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Don’t Block Syrian Refugees, Feed Them

Instead of helping to feed Syrian refugees, the European Union is spending its money to aggressively block them.

This year, according to the United Nations, more than 560,000 Syrian refugees have fled to Europe, creating the worst refugee crisis on the continent since World War II. It’s no secret why refugees are so desperate to reach European soil. Fleeing from the violence in Syria, refugees carry few possessions, accumulate crippling debt and struggle to find work in neighboring countries. Families go hungry. Back in August, the Office of the United Nations High Commissioner for Refugees (UNHCR) reported that refugees in Lebanon receive less than a dollar a day in food assistance. In Jordan, 85 percent live below the international poverty line.

Humanitarian efforts to fight refugee hunger are tragically underfunded. In September, the World Food Program was forced to cut one third of its aid to refugees across the Middle East. Western governments have only donated 45 percent of what the UN Refugee Agency asked, leading to a $2.5 billion shortfall. Syrian families have told UN researchers that the increasing gaps in food assistance have forced them out of the Middle East.

Instead of helping to feed Syrian refugees, the European Union is spending its money to aggressively block them. On November 29, the European Union announced a deal with Turkey: In exchange for three billion euros ($3.2 billion), the Turkish government will halt the migration of Syrian refugees into Europe.

European Council President Donald Tusk emphasized that the EU expects “immediate and substantial” results – not the type of eventual change that results from building settlements and schools. European leaders are paying the Turkish government to aggressively police the Dardanelles, and process any Syrians caught making the dangerous crossing. The European Union will continually Turkey’s performance, reviewing the agreement on a monthly basis.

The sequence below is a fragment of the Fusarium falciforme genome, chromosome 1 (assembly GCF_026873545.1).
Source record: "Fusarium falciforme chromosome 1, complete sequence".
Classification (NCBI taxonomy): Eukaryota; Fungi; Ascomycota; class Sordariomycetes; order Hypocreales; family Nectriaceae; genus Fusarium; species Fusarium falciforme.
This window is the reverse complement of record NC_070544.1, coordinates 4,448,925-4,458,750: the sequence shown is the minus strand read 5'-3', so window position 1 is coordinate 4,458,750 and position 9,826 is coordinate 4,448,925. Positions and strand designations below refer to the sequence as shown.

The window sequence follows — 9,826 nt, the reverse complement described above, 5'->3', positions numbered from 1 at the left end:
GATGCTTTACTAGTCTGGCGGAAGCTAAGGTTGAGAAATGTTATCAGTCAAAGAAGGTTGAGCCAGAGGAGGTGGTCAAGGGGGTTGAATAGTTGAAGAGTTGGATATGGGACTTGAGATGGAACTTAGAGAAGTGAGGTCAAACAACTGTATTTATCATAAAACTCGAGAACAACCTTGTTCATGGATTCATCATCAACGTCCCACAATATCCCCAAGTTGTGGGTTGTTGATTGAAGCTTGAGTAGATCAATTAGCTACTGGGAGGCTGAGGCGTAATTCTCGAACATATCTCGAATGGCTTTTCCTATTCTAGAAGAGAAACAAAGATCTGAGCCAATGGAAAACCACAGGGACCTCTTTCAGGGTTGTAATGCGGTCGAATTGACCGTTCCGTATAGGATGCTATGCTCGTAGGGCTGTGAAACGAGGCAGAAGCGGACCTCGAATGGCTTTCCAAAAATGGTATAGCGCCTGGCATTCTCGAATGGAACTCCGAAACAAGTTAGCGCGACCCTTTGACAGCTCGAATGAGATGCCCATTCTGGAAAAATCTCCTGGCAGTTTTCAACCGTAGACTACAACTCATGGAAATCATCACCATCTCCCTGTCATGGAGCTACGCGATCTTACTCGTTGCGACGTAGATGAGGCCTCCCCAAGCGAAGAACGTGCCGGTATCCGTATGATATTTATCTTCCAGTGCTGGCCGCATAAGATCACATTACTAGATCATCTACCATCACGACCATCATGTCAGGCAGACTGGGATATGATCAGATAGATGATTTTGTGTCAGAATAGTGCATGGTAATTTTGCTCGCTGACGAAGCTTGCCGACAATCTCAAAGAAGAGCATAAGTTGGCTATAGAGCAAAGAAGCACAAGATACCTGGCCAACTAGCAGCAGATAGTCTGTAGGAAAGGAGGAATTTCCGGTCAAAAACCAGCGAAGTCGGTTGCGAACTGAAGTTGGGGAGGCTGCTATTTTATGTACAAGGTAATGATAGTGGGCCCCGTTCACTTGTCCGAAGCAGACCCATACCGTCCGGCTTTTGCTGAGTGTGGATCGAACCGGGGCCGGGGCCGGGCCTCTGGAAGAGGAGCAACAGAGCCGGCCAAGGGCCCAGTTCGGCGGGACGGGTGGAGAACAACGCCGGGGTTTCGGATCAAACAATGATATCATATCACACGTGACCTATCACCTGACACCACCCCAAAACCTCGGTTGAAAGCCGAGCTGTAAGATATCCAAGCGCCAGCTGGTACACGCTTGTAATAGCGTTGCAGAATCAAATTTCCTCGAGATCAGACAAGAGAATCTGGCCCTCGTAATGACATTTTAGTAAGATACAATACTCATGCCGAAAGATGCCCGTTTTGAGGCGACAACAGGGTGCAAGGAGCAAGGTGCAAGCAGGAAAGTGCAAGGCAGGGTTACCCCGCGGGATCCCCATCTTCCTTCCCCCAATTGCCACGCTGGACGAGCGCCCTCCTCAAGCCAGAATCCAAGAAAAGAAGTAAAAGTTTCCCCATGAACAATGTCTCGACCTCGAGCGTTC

The Turkish government has already begun its crackdown. On November 30, in one of the largest mass arrests in recent memory, Turkish police rounded up more than 1,300 asylum-seekers in Ayvacik, a coastal town in Northwestern Turkey. This show of coercion is presumably what European leaders have in mind, and it can only harm refugees further – driving the smuggling process further underground and making the passage to Greece more dangerous.

In addition, the European Union is knowingly injecting cash into a police state. The government in Ankara has an abysmal human rights record. At the request of President Erdogan – a man known as much for his fiscal corruption as for his brutality – Turkish police have attacked peaceful demonstrators and imprisoned journalists. The Turkish government blocks YouTube and has attempted to censor Twitter. In the past, Turkish police have systematically used torture and abused ethnic minorities. European leaders understand the brutality of the Turkish justice system, and are intentionally empowering it to mistreat refugees.

Criminalizing migration can only exacerbate the underlying problems refugees face. Refugees in Turkey are currently barred from seeking paid work, so they can’t pay down their debts. In many cases, they go hungry. And instead of helping to meet these needs, the European Union is funneling hundreds of thousands of vulnerable people into an authoritarian criminal justice system.

Out of the 4.2 million Syrians who have fled violence, only a small fraction have attempted to travel to Europe. If refugees were given a decent life in a country that borders their homeland, most would never contemplate the dangerous journey to Europe. Obviously, humanitarian aid would not immediately halt the flow of refugees – resettlement and integration is a gradual process. But by investing in food aid, medicine and temporary housing for refugees, Western nations can eliminate the underlying causes of the European influx.

The Paris attacks have given European leaders a new excuse to block refugees, despite the fact that the attackers were all French and Belgian nationals. As more European countries line up to bomb ISIS, the Europe Union has a growing obligation not to mistreat the people fleeing from the fallout. Europe has to play its part, not by blocking Syrian refugees, but by helping provide for them.

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